Tiny Sweater, Big News
Hello there, and welcome back to Red Knits! There’s been a lot of excitement around here since I last posted, so we have some catching up to do.
First of all, the location of “around here” has changed! I am fortunate to be on a dissertation writing fellowship this year, which means that I no longer have to go to campus. In order to have better job prospects for my husband and be closer to family, we decided to move back to Minnesota, and we are so happy with our decision!
Our other bit of news is this:
After 8+ years of marriage, we’ve decided it’s time to add a new little one to our family. We are so excited to meet our baby in February! But this is a knitting blog, not a mommy blog, so let’s have a closer look at that sweater.
This is Sirdal, a traditional colorwork design that Dale of Norway has worked up in baby sizes. Steve and I picked out this yarn around the time that we had decided a baby was in our near future, knowing that we wanted a gender-neutral Norwegian sweater that would match those that I had had knit for each of us. Shortly after I got a positive pregnancy test, I cast on. This may be a little sweater, but it was a lot of work.
This sweater, like every Dale of Norway I’ve knit, is worked from the bottom up in three pieces–the body in one piece, and the two sleeves–before steeking and an exorbitant amount of finishing work. After a small border at the hem, the lower body and sleeves are worked in lice stitch (yes, that’s really what it’s called!).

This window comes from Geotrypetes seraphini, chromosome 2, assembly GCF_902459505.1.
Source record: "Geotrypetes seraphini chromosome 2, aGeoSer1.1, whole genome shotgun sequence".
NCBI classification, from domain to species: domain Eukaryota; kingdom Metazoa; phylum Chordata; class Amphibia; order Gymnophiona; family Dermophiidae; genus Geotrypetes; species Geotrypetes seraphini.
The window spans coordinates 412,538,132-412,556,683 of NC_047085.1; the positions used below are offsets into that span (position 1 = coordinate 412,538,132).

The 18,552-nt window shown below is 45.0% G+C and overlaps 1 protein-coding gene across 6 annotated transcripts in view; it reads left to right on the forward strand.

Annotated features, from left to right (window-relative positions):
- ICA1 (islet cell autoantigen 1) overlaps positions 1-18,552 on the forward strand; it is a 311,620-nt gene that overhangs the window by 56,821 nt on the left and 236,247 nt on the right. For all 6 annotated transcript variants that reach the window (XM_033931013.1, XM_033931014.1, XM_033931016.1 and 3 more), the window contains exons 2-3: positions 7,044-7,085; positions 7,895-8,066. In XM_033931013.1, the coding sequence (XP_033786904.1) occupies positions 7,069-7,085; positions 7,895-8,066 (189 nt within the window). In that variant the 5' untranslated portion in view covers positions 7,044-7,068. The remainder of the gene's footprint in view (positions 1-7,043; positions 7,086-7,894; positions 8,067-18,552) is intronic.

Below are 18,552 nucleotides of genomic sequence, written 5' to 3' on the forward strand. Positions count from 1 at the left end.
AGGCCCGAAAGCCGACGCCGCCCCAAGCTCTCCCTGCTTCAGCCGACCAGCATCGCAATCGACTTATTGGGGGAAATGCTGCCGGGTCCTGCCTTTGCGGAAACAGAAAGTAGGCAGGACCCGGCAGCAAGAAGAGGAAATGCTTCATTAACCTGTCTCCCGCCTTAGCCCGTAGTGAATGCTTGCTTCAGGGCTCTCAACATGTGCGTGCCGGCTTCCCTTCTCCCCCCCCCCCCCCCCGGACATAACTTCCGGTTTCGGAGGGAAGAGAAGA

Here’s an inside view of the above section of the sweater so you can see my colorwork floats. As my grandma always said, the inside of the work should be just as neat as the outside. If you’re newly embarking upon colorwork, one way to ensure that both your insides and outsides are tidy is to pay attention to color dominance: do a quick internet search to see what it’s about and why it’s important.
This pattern calls for a buttoned placket at the wrists, which I attempted on the first sleeve. I found it incredibly tedious to knit because I constantly had to break the yarn, and buttons at the wrist of a baby who’s sticking everything in its mouth seemed like a bad idea to me. I ripped out the first cuff and knit a plain one by blending the instructions for another baby sweater in the same book with those for this one. It went much more quickly, and I’m very happy with the result.
As I said, Dale of Norway sweaters in any size require a whole lot of finishing work. Not only do you have to steek–meaning, cut–your knitting (which no longer bothers me in the least), but you then have to sew seams, pick up and knit buttonbands, knit and tack down facings, stitch hems, and attach buttons. Of the 2 1/2 months I worked on this sweater, the last week or more was spent on the finishing work, and that was working on it monogamously because I wanted to use it in our pregnancy announcement photo. I recommend good podcasts and/or television and something tasty to drink.
The very last step of this sweater was attaching buttons. It was a bit of a challenge to find something that was simple enough not to distract from all of the colorwork while still being a color match, but I managed to find some at JoAnn. These are basic, plastic buttons that should be able to withstand the many washings ahead of them.
As you might guess, this is only one of many handknits waiting for our baby to arrive, and I’m sure there will be many more to come. If you have any favorite baby patterns, especially gender neutral ones, I would love it if you let me know in the comments.
Pattern: Dale of Norway Sirdal
Yarn: Malabrigo Sock: 1.15 sk Chocolate Amargo and .32 sk Lettuce
Needles: US 0 & 1.5 Addi circulars
Made for: Baby Read
Timeline: 4 June – 16 August 2016
Modifications: modified sleeve cuffs (see above)
Worst Part: letting this languish during 1st trimester apathy
Best Part: the modeled photos of this sweater to come